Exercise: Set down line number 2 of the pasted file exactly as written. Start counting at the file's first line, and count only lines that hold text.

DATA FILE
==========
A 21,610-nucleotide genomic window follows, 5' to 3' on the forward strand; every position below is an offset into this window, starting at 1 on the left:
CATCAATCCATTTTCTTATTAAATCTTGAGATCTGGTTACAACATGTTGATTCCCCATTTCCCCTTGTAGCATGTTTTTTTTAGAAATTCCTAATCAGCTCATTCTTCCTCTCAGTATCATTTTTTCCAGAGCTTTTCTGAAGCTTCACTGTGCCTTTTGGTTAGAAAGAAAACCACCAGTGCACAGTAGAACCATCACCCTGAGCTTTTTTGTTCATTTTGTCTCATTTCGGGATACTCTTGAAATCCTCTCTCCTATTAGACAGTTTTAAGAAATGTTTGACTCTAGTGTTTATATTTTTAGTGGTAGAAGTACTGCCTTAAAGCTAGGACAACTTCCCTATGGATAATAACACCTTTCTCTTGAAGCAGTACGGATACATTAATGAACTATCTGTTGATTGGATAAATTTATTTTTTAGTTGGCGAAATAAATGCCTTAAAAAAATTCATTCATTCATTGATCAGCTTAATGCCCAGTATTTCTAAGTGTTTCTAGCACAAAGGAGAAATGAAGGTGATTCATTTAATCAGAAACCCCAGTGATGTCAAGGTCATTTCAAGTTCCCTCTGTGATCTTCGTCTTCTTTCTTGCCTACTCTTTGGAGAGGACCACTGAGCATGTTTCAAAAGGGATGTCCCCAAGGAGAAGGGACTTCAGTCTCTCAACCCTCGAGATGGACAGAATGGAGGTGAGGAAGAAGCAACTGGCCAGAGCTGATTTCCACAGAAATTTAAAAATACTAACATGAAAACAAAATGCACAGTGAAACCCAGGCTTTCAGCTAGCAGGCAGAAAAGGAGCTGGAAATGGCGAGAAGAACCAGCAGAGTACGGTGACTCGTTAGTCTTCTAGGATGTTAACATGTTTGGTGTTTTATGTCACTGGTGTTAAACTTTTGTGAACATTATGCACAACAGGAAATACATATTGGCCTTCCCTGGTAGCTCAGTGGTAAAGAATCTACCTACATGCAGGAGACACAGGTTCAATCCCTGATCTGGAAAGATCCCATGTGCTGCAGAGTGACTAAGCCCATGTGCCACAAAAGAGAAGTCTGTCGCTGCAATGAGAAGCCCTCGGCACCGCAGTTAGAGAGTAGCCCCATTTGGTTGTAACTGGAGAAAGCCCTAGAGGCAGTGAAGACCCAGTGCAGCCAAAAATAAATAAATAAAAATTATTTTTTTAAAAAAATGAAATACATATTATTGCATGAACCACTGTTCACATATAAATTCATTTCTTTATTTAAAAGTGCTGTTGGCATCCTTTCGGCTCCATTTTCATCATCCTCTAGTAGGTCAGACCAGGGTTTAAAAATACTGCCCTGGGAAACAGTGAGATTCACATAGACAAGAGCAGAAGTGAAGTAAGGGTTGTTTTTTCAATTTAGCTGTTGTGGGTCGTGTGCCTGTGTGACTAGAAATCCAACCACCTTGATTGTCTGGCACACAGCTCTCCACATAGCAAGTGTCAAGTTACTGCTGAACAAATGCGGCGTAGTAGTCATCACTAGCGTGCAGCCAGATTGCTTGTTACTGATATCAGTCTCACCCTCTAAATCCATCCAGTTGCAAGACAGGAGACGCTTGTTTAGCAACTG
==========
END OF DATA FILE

CATCAATCCATTTTCTTATTAAATCTTGAGATCTGGTTACAACATGTTGATTCCCCATTTCCCCTTGTAGCATGTTTTTTTTAGAAATTCCTAATCAGCTCATTCTTCCTCTCAGTATCATTTTTTCCAGAGCTTTTCTGAAGCTTCACTGTGCCTTTTGGTTAGAAAGAAAACCACCAGTGCACAGTAGAACCATCACCCTGAGCTTTTTTGTTCATTTTGTCTCATTTCGGGATACTCTTGAAATCCTCTCTCCTATTAGACAGTTTTAAGAAATGTTTGACTCTAGTGTTTATATTTTTAGTGGTAGAAGTACTGCCTTAAAGCTAGGACAACTTCCCTATGGATAATAACACCTTTCTCTTGAAGCAGTACGGATACATTAATGAACTATCTGTTGATTGGATAAATTTATTTTTTAGTTGGCGAAATAAATGCCTTAAAAAAATTCATTCATTCATTGATCAGCTTAATGCCCAGTATTTCTAAGTGTTTCTAGCACAAAGGAGAAATGAAGGTGATTCATTTAATCAGAAACCCCAGTGATGTCAAGGTCATTTCAAGTTCCCTCTGTGATCTTCGTCTTCTTTCTTGCCTACTCTTTGGAGAGGACCACTGAGCATGTTTCAAAAGGGATGTCCCCAAGGAGAAGGGACTTCAGTCTCTCAACCCTCGAGATGGACAGAATGGAGGTGAGGAAGAAGCAACTGGCCAGAGCTGATTTCCACAGAAATTTAAAAATACTAACATGAAAACAAAATGCACAGTGAAACCCAGGCTTTCAGCTAGCAGGCAGAAAAGGAGCTGGAAATGGCGAGAAGAACCAGCAGAGTACGGTGACTCGTTAGTCTTCTAGGATGTTAACATGTTTGGTGTTTTATGTCACTGGTGTTAAACTTTTGTGAACATTATGCACAACAGGAAATACATATTGGCCTTCCCTGGTAGCTCAGTGGTAAAGAATCTACCTACATGCAGGAGACACAGGTTCAATCCCTGATCTGGAAAGATCCCATGTGCTGCAGAGTGACTAAGCCCATGTGCCACAAAAGAGAAGTCTGTCGCTGCAATGAGAAGCCCTCGGCACCGCAGTTAGAGAGTAGCCCCATTTGGTTGTAACTGGAGAAAGCCCTAGAGGCAGTGAAGACCCAGTGCAGCCAAAAATAAATAAATAAAAATTATTTTTTTAAAAAAATGAAATACATATTATTGCATGAACCACTGTTCACATATAAATTCATTTCTTTATTTAAAAGTGCTGTTGGCATCCTTTCGGCTCCATTTTCATCATCCTCTAGTAGGTCAGACCAGGGTTTAAAAATACTGCCCTGGGAAACAGTGAGATTCACATAGACAAGAGCAGAAGTGAAGTAAGGGTTGTTTTTTCAATTTAGCTGTTGTGGGTCGTGTGCCTGTGTGACTAGAAATCCAACCACCTTGATTGTCTGGCACACAGCTCTCCACATAGCAAGTGTCAAGTTACTGCTGAACAAATGCGGCGTAGTAGTCATCACTAGCGTGCAGCCAGATTGCTTGTTACTGATATCAGTCTCACCCTCTAAATCCATCCAGTTGCAAGACAGGAGACGCTTGTTTAGCAACTG